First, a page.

As for the Tamils and other minority Indian ethnic groups, their history in the state began during the 1860s, when they were brought in from South India by the second White Rajah Charles Brooke to work in the tea and coffee plantations at Matang Hills. They were also traders and travelers visiting the state for religious, educational or business opportunities. After many years, the South Asian community is extended to include newer immigrants from Sri Lanka, Pakistan and other areas in India. The Indian Muslims were prominent in the restaurant business, textile trade & Indian food production. They were also instrumentally significant in their contribution to the Islamic fellowship and religious welfare in the state with their Muslim Malay brethren.

Many of the present-day Sarawak South Asians are from mixed marriages with the Malays, Chinese & other Sarawak native ethnic groups, with many of the younger generation using English, Sarawak Malay or one of the native or Chinese dialects to communicate with everybody else. They have assimilated well within the state's general population as a culturally distinct group in Sarawak that is rather unique as opposed to the Indian diaspora of Peninsular Malaysia & the Asian region in general. A number of Sarawak Indians can be found working as doctors, lawyers, engineers, teachers and other professional careers in the government and private sectors.


Mixed marriages/unions between Europeans and local spouses have been going on for centuries, since the time European traders, sailors and colonists first set foot on Sarawak's soils.

The Eurasians in Sarawak continues to be the smallest of minorities, with many of them rather identifying themselves with the major racial denomination of their local parent rather than that of their European, Australian or American parent, as the local state government does not formally classify them as an official ethnicity. At the moment, the exact number of people in the local Eurasian community is not known, as many of them registered themselves (for administrative and social ease) as Iban, Bidayuh, Chinese, Malay, Melanau, Orang Ulu, Indian or simply under "others". Besides assimilating themselves into the general populace, many of them had also migrated to Peninsular Malaysia or their foreign parents' countries of origin.

The local Eurasians established the Sarawak Eurasian Association (SEA) in the year 2000 to foster closer ties among members of this community and also to raise awareness on the existence of this distinct group. Their association is quite unique, if compared to the Eurasian associations of Peninsular Malaysia, as it is composed by members of different religious faiths.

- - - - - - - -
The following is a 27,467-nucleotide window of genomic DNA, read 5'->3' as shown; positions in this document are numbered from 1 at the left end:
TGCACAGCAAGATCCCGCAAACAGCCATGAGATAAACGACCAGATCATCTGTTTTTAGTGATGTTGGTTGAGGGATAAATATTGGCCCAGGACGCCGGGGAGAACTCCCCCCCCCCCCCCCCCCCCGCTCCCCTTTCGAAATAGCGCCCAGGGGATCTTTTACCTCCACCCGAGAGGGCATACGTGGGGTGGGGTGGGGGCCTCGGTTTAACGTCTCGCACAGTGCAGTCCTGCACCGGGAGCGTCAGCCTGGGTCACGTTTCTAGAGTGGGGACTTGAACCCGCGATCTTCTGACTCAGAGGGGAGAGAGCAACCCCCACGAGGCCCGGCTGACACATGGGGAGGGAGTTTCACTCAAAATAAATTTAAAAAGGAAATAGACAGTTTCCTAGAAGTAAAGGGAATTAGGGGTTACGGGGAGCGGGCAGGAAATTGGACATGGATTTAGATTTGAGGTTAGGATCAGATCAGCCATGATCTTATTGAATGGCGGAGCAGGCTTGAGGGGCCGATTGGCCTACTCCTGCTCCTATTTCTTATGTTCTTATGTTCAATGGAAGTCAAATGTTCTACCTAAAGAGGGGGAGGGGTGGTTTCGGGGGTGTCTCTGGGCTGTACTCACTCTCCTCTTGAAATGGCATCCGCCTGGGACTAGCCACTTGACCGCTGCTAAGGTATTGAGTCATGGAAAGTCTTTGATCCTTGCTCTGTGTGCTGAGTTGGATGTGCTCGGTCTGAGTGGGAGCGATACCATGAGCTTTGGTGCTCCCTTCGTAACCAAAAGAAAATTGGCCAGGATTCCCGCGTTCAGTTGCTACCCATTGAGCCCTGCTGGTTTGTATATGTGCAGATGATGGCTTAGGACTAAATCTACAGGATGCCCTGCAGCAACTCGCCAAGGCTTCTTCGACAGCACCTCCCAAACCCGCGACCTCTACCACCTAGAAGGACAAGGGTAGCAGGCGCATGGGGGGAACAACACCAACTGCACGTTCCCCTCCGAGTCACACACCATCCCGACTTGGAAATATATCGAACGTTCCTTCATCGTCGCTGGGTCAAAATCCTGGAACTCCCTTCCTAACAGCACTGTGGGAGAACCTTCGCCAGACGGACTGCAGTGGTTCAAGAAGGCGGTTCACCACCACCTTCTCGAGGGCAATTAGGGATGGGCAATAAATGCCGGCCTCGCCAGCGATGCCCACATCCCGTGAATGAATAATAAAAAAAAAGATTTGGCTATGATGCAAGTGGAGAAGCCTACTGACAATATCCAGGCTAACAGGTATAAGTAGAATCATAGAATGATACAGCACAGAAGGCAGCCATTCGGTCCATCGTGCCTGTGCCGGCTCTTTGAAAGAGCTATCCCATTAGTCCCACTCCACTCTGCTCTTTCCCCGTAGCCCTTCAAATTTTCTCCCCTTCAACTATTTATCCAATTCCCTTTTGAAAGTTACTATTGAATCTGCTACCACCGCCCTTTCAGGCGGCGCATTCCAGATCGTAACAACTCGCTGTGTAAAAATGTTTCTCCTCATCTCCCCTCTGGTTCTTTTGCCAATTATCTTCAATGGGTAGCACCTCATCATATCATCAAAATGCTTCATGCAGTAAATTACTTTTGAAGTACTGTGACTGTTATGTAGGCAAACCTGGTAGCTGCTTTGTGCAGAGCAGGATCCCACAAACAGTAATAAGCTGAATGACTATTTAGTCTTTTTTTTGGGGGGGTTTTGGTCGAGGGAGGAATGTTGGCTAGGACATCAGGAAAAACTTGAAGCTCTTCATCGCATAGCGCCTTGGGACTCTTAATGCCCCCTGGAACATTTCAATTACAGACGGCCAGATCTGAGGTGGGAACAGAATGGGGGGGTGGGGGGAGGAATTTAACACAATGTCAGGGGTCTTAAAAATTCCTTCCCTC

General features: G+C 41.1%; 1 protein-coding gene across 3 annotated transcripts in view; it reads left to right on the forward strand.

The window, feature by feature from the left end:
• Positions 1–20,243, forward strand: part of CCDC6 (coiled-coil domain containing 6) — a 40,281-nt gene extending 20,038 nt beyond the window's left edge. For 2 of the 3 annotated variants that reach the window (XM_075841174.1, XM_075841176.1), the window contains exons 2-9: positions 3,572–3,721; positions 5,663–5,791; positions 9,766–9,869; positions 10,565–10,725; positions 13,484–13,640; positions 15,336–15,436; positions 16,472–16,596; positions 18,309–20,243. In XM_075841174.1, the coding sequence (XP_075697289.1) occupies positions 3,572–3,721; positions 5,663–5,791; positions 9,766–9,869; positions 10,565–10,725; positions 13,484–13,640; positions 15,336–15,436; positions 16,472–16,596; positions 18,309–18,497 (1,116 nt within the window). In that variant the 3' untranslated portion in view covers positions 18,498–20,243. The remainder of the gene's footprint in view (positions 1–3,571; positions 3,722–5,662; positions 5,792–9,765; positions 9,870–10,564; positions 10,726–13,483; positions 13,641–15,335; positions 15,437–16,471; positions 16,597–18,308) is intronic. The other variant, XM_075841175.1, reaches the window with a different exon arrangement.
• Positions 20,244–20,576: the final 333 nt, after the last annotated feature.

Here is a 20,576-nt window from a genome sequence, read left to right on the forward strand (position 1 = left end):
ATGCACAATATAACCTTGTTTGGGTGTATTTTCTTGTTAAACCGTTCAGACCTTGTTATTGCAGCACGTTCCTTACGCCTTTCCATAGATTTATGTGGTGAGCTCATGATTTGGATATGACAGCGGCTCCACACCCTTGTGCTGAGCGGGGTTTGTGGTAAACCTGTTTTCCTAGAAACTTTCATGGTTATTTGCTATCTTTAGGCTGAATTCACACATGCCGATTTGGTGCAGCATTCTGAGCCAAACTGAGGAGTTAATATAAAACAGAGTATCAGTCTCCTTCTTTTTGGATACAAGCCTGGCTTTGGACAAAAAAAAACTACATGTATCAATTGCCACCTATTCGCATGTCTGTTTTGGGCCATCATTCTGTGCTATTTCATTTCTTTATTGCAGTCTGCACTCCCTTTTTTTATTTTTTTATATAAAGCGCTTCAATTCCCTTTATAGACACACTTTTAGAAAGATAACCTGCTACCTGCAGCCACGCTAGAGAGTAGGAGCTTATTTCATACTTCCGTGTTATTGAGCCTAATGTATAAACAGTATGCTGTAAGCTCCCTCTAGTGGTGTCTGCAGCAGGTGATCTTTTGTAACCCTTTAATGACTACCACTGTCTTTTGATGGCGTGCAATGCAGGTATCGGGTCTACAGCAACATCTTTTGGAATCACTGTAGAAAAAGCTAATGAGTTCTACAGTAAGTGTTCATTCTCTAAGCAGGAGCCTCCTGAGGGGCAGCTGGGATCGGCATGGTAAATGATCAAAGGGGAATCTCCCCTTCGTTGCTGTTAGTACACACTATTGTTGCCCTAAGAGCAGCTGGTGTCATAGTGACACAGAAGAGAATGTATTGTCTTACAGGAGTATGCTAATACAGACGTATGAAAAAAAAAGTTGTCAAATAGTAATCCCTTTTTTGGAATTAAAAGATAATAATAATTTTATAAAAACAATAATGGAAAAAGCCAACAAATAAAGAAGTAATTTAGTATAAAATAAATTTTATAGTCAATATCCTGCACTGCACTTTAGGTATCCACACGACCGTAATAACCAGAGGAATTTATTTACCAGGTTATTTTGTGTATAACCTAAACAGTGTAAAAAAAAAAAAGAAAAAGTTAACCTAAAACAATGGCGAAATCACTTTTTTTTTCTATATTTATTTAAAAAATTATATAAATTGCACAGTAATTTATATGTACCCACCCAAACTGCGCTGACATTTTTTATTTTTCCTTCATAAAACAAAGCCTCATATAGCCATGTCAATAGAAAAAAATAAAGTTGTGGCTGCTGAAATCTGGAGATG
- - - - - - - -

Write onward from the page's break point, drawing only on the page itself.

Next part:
Chinese records has shown that China had a trading contact with Borneo as early as 600 A.D. when a country known as "Po Ni" (present day Brunei) sent tribute to Tang Emperor. When British explorer James Brooke arrived in Borneo in 1839, there were several hundred Chinese working in pepper plantations there. The first Hakka migrants worked as labourers in the gold mines at Bau. This was followed by the migration of Fuzhou people to the Rajang basin in 1900s, working as farmers in cash crop industries such as pepper, rubber, sago, and oil palm. Meanwhile, Hokkien people from the Xiamen area, worked as merchants. Lastly, the Cantonese people, who made up majority of the ethnic Chinese population in the Peninsular Malaysia, not been really attracted to Sarawak.[17]

As of 1989, 30% of Sarawak Chinese population was made up of Hakka people, followed by Fuzhounese (30%), Hokkien (12%), and Cantonese (8%). The Chinese made up 73% of the population in Kuching and 77% in Sibu.[17]

Through their clan associations, business acumen and work ethic, the Chinese organised themselves economically and rapidly dominated commerce. Today, the Chinese are amongst Sarawak's most prosperous ethnic groups.

Today, they make up 17.1% of the population of Sarawak (as reported by Department of Statistics Malaysia (DOSM) in 2021), and consist of communities built from the economic migrants of the 19th and early 20th centuries.

The Sarawak Chinese belong to a wide range of dialect groups, the most significant being:

Whereas Hakka is spoken predominantly by the farmers in the interior, Hokkien and Teochew are the dominant dialects spoken within the major trading towns and among early traders and businessmen. Hainanese (a.k.a. Hailam) were well known as coffee-shop operators, the Henghua are famous as fishermen. The notable difference between the Sarawakian Chinese and those presiding in West Malaysia is the latter’s common use of Cantonese. Malaysian Mandarin however, has become the unifying language spoken by all the distinct Southern Chinese groups in both East and West Malaysia, replicating China. The Hakka people in Kuching, Sarawak came from Jieyang, Guangdong. The Hokkien came from Zhao'an, Fujian. The Teochew came from Shantou and Chaozhou in Guangdong, the Shanghainese came from Shanghai, Hainanese from Hainan, Cantonese from Guangdong, Fuzhounese from Fuzhou, Fujian. The Kwongsai people came from Guangxi, Chaoshanese people came from Chaoshan, Minnanese people came from Xiamen, Lastly the Henghuas or Hinghwa or Puxian people from Putian, Fujian.